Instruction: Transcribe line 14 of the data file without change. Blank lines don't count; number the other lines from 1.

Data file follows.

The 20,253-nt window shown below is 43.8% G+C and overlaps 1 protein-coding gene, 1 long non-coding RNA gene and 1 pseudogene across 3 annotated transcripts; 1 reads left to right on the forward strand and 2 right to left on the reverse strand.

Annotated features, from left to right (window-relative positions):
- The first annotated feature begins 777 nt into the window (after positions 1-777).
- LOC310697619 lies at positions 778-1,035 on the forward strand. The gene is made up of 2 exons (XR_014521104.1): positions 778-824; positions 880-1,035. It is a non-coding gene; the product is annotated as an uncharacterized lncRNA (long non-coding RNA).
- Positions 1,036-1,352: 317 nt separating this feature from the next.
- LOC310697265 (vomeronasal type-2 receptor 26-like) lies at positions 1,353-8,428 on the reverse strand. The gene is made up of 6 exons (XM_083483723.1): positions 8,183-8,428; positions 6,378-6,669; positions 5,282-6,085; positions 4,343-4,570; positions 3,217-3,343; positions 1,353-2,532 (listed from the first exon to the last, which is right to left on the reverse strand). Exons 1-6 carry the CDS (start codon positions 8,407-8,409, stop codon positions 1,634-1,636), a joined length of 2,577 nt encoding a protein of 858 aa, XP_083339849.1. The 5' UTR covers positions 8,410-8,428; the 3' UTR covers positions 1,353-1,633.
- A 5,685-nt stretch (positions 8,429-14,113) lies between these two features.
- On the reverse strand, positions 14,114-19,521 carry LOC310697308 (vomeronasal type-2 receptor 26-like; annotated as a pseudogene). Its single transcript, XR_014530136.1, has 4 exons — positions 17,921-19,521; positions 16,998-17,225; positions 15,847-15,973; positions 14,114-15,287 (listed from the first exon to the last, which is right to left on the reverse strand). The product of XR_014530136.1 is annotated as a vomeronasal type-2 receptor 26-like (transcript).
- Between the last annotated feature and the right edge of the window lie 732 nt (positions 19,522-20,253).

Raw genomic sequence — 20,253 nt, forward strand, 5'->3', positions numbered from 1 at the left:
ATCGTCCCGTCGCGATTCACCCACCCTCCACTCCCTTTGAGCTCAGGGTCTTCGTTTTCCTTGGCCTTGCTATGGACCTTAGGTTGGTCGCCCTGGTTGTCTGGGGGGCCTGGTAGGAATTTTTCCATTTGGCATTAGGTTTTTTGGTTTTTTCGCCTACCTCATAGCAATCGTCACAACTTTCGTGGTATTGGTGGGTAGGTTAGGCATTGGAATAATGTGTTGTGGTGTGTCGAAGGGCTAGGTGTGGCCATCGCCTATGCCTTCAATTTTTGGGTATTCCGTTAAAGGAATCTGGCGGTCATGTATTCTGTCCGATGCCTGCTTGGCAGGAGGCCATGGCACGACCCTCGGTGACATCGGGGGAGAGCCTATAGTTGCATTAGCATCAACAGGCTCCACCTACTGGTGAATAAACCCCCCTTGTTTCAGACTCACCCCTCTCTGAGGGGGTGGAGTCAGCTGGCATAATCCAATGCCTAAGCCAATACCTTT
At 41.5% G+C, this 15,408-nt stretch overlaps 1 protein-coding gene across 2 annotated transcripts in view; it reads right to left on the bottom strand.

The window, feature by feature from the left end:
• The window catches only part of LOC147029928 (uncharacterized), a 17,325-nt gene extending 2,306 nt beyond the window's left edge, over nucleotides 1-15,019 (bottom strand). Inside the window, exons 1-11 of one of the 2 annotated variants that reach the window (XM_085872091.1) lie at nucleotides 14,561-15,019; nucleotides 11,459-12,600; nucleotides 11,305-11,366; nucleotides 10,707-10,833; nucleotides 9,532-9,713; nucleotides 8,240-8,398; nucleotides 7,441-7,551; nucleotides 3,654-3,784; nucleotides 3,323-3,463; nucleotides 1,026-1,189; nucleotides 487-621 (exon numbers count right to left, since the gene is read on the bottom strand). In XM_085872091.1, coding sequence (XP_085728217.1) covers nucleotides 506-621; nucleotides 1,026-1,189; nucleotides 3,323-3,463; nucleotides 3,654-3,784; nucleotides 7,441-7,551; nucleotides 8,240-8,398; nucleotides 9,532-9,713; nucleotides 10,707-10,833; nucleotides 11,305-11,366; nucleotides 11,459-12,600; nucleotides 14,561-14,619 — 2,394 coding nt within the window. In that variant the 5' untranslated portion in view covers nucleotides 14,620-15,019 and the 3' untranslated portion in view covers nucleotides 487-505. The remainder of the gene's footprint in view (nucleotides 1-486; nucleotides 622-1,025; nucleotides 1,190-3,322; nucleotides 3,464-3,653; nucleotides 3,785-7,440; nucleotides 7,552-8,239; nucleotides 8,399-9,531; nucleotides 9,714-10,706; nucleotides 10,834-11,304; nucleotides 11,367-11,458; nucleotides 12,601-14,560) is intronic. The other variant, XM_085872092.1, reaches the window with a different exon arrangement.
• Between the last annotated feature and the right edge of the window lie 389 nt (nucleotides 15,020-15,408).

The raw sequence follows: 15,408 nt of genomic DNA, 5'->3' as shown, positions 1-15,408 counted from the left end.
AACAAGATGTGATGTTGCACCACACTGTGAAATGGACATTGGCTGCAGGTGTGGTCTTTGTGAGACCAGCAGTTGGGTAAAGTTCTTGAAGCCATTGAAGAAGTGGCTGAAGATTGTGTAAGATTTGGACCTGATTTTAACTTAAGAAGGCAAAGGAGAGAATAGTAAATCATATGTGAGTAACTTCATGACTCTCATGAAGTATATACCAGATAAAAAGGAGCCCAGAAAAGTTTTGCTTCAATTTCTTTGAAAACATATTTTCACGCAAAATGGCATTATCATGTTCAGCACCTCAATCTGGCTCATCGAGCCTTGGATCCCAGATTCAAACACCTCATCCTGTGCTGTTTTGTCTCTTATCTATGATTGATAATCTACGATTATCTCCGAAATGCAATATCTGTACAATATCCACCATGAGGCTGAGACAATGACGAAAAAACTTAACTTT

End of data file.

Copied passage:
• The window catches only part of LOC147029928 (uncharacterized), a 17,325-nt gene extending 2,306 nt beyond the window's left edge, over nucleotides 1-15,019 (bottom strand). Inside the window, exons 1-11 of one of the 2 annotated variants that reach the window (XM_085872091.1) lie at nucleotides 14,561-15,019; nucleotides 11,459-12,600; nucleotides 11,305-11,366; nucleotides 10,707-10,833; nucleotides 9,532-9,713; nucleotides 8,240-8,398; nucleotides 7,441-7,551; nucleotides 3,654-3,784; nucleotides 3,323-3,463; nucleotides 1,026-1,189; nucleotides 487-621 (exon numbers count right to left, since the gene is read on the bottom strand). In XM_085872091.1, coding sequence (XP_085728217.1) covers nucleotides 506-621; nucleotides 1,026-1,189; nucleotides 3,323-3,463; nucleotides 3,654-3,784; nucleotides 7,441-7,551; nucleotides 8,240-8,398; nucleotides 9,532-9,713; nucleotides 10,707-10,833; nucleotides 11,305-11,366; nucleotides 11,459-12,600; nucleotides 14,561-14,619 — 2,394 coding nt within the window. In that variant the 5' untranslated portion in view covers nucleotides 14,620-15,019 and the 3' untranslated portion in view covers nucleotides 487-505. The remainder of the gene's footprint in view (nucleotides 1-486; nucleotides 622-1,025; nucleotides 1,190-3,322; nucleotides 3,464-3,653; nucleotides 3,785-7,440; nucleotides 7,552-8,239; nucleotides 8,399-9,531; nucleotides 9,714-10,706; nucleotides 10,834-11,304; nucleotides 11,367-11,458; nucleotides 12,601-14,560) is intronic. The other variant, XM_085872092.1, reaches the window with a different exon arrangement.